First, a little info about you:
What is your age? I am 23 years old.
Where do you live? Bozeman, Montana
What is your profession? I am currently working as a chiropractic assistant and a physical therapy aid. Who knows what the future holds though!
What bike do you ride? I ride a Diva Orbea
What route/year did you ride with Bike the US for MS? The TransAmerica ride!
Do you have a connection to Multiple Sclerosis? I did not have a personal connection with MS before going on the trip but I definitely made a lot of meaningful connections along the way!
What made you want to ride your bike across the country? I love doing things that push me and challenge me, and I wanted to do something that was a bit out of the ordinary and maybe a tad crazy. I also loved the idea that this experience wasn’t all about me, but had a bigger purpose behind it, which I think made the whole experience more meaningful and powerful.
What was your cycling experience before signing up? Most of my cycling experience before the trip consisted of hours and hours on the stationary bike in our student center at school. As a distance runner in college, I trained a lot on the bike both while I was injured and to prevent injury. Most of my fitness came from running though. I bought a bike to ride across the country over Christmas break, and then I got to ride outside a lot more. It was definitely the most fun to ride/train when I could find someone else to ride with me!
Where did you find the most success fundraising? I have a pretty large network of people from church, school, and camp who love to support me and get excited with me about what I am doing. I posted my fundraising page on Facebook where the most number of people would see it, and that was pretty effective for me. I also had a lot of opportunities to tell friends and family about what I was going to be doing and I wrote a couple of letters explaining what I was doing and who I would be riding with. Surprisingly a lot of my support came from classmates and friends my age, which was humbling for me seeing my friends give and want to get behind the mission of the organization.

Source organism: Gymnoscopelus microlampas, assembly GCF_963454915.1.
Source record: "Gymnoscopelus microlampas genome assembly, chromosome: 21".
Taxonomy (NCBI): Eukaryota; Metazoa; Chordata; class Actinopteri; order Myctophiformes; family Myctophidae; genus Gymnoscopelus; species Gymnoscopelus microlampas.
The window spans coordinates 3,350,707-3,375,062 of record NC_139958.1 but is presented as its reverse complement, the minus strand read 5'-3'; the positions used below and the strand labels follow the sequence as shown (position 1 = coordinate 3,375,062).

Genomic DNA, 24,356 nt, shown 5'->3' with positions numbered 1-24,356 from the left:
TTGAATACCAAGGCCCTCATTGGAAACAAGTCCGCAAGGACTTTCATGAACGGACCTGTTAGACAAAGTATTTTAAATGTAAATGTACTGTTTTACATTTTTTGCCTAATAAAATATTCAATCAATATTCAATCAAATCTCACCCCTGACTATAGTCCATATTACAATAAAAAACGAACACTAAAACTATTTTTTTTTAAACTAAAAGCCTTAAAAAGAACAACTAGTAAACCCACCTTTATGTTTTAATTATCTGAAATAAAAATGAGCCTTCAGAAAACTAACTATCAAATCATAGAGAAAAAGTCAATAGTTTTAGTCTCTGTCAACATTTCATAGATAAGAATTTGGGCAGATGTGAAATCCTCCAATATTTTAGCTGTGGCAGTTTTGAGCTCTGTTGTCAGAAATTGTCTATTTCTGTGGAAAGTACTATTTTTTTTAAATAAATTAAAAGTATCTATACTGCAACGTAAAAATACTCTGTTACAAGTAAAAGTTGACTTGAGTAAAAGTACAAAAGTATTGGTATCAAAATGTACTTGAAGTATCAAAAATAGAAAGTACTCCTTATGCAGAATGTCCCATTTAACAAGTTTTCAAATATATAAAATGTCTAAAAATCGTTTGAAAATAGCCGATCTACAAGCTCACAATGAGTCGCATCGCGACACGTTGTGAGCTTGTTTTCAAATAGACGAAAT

What was your biggest challenge while fundraising, or something that didn’t work as well as you thought it might? The biggest challenge is to just get over being afraid of asking for money, and wanting people to both know what you are doing but also know that in order to be successful, you need their help financially. Asking for money is always intimidating, but I have found over and over that a lot of people are excited to give, and just need the invitation to be a part of something awesome!
Embarking on any big trip can be intimidating. What was your biggest pre-trip worry? My biggest worry was what the relational dynamics of the trip would be like. I am a very social person and really like to be with people, so I was worried that I would end up riding by myself a lot, or that there wouldn’t be very many other people my age. I was also worried about food, and how all of that would work. There are just a lot of unknowns before the trip starts, but as soon as you get going everything makes a whole lot more sense! I was also worried about not having ridden my bike enough and getting saddle sores or getting hurt in a way that would stop me from being able to complete the trip. While this can happen, my fears were unnecessary because everyone comes in relatively on the same page, and the first couple of weeks naturally get you in shape and more comfortable on the bike.
How much training did you do for your trip? Most of my overall fitness came from just running and staying in shape that way, but I also rode my bike a fair amount. I think my longest ride was 72 miles and one other ride of 60 miles. It was hard to find the time to get in longer rides, and its never as much fun on your own as it is when in a group. Most of my rides were between 20-30 miles and I probably rode anywhere from 1-3 times a week.
Did you buy a bike for the trip, or was it a bike you already had? I bought a bike for the trip, because I didn’t think that the bike that I already had would be very comfortable for the long ride. I bought it off of Craigslist though so it wasn’t brand new, but it was a really nice bike and held up great throughout the summer!
What is something you wish you brought, but didn’t? I wish that I had a better bike bag, like one that went over my handle bars instead of the one that I had on the frame of my bike. A little bit of a bigger bag would have made it easier to carry an extra layer if I had worn it in the morning but then taken it off during the ride, or had more space to carry my bike lock easier.